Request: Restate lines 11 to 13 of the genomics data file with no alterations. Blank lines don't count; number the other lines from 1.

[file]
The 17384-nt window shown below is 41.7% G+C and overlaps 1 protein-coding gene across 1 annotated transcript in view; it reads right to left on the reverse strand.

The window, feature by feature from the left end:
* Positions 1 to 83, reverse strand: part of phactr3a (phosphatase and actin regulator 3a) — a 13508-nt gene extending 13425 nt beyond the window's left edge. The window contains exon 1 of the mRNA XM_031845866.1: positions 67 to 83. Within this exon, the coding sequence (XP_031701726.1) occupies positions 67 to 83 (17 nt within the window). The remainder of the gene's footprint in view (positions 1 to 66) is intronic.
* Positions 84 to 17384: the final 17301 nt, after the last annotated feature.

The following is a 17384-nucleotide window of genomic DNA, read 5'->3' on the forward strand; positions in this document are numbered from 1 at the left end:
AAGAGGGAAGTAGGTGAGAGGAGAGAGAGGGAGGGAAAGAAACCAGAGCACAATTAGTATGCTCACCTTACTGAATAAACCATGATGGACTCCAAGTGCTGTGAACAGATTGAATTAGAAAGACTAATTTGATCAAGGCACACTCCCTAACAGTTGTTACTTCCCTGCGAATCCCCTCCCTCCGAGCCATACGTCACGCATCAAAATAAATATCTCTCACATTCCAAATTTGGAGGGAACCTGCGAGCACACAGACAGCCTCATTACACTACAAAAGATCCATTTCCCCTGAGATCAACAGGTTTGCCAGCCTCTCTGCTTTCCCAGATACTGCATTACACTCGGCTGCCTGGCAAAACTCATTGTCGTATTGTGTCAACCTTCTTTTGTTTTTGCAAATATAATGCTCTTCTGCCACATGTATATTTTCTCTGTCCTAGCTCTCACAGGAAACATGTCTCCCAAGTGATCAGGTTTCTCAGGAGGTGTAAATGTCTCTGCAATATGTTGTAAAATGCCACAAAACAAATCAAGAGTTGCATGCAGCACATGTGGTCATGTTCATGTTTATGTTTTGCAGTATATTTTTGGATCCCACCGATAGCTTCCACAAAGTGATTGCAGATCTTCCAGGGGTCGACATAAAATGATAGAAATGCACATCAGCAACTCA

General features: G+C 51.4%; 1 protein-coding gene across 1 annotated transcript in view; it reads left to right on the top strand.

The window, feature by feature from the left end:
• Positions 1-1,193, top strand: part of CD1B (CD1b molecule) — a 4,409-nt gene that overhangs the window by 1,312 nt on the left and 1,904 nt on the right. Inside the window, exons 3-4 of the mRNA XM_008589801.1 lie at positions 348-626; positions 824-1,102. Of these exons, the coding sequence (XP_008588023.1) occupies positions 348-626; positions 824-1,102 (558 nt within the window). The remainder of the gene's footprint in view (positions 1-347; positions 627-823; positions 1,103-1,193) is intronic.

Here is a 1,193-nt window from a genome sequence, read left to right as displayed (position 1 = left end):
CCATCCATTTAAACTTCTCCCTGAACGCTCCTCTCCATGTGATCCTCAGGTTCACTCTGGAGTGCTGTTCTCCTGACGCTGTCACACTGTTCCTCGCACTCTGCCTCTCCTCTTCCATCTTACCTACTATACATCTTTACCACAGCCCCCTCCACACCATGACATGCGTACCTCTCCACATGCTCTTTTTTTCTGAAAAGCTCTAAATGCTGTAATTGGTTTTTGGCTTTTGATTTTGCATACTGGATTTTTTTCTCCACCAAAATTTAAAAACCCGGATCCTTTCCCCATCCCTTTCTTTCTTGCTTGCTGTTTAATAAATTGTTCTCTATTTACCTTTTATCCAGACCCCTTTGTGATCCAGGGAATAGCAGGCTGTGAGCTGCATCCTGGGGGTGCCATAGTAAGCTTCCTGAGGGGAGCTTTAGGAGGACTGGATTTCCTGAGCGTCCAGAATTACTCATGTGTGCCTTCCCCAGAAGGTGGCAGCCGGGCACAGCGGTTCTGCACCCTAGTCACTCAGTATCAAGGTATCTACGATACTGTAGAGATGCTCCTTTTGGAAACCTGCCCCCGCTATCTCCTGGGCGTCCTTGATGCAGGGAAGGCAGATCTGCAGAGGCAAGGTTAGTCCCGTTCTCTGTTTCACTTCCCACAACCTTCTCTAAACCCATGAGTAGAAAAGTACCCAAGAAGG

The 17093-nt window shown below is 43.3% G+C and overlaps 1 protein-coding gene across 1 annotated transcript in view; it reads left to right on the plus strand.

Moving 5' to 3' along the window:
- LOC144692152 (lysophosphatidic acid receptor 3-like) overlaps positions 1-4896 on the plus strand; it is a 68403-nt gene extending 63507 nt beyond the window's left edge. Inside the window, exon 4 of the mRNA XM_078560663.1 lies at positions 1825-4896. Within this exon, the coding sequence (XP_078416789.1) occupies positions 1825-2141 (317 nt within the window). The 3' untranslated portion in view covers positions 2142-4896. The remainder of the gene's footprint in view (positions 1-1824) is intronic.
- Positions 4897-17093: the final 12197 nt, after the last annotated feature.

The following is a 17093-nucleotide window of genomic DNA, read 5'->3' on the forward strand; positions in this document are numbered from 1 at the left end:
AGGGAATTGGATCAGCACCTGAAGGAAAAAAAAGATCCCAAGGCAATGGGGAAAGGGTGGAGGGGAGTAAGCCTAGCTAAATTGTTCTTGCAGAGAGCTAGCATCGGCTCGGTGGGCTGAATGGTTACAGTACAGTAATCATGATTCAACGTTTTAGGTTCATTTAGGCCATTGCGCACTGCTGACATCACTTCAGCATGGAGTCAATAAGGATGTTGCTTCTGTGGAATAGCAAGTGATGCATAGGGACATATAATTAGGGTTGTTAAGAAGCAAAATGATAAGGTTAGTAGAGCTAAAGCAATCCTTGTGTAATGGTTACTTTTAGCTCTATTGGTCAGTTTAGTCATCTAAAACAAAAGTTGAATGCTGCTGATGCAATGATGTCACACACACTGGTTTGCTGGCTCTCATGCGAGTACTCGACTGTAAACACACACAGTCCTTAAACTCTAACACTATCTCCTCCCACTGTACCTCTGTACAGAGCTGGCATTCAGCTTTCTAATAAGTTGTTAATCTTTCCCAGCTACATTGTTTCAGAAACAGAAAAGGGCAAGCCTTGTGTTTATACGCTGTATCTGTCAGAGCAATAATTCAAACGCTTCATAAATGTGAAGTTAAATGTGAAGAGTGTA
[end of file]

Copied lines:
CCATCCATTTAAACTTCTCCCTGAACGCTCCTCTCCATGTGATCCTCAGGTTCACTCTGGAGTGCTGTTCTCCTGACGCTGTCACACTGTTCCTCGCACTCTGCCTCTCCTCTTCCATCTTACCTACTATACATCTTTACCACAGCCCCCTCCACACCATGACATGCGTACCTCTCCACATGCTCTTTTTTTCTGAAAAGCTCTAAATGCTGTAATTGGTTTTTGGCTTTTGATTTTGCATACTGGATTTTTTTCTCCACCAAAATTTAAAAACCCGGATCCTTTCCCCATCCCTTTCTTTCTTGCTTGCTGTTTAATAAATTGTTCTCTATTTACCTTTTATCCAGACCCCTTTGTGATCCAGGGAATAGCAGGCTGTGAGCTGCATCCTGGGGGTGCCATAGTAAGCTTCCTGAGGGGAGCTTTAGGAGGACTGGATTTCCTGAGCGTCCAGAATTACTCATGTGTGCCTTCCCCAGAAGGTGGCAGCCGGGCACAGCGGTTCTGCACCCTAGTCACTCAGTATCAAGGTATCTACGATACTGTAGAGATGCTCCTTTTGGAAACCTGCCCCCGCTATCTCCTGGGCGTCCTTGATGCAGGGAAGGCAGATCTGCAGAGGCAAGGTTAGTCCCGTTCTCTGTTTCACTTCCCACAACCTTCTCTAAACCCATGAGTAGAAAAGTACCCAAGAAGG

The 17093-nt window shown below is 43.3% G+C and overlaps 1 protein-coding gene across 1 annotated transcript in view; it reads left to right on the plus strand.

Moving 5' to 3' along the window: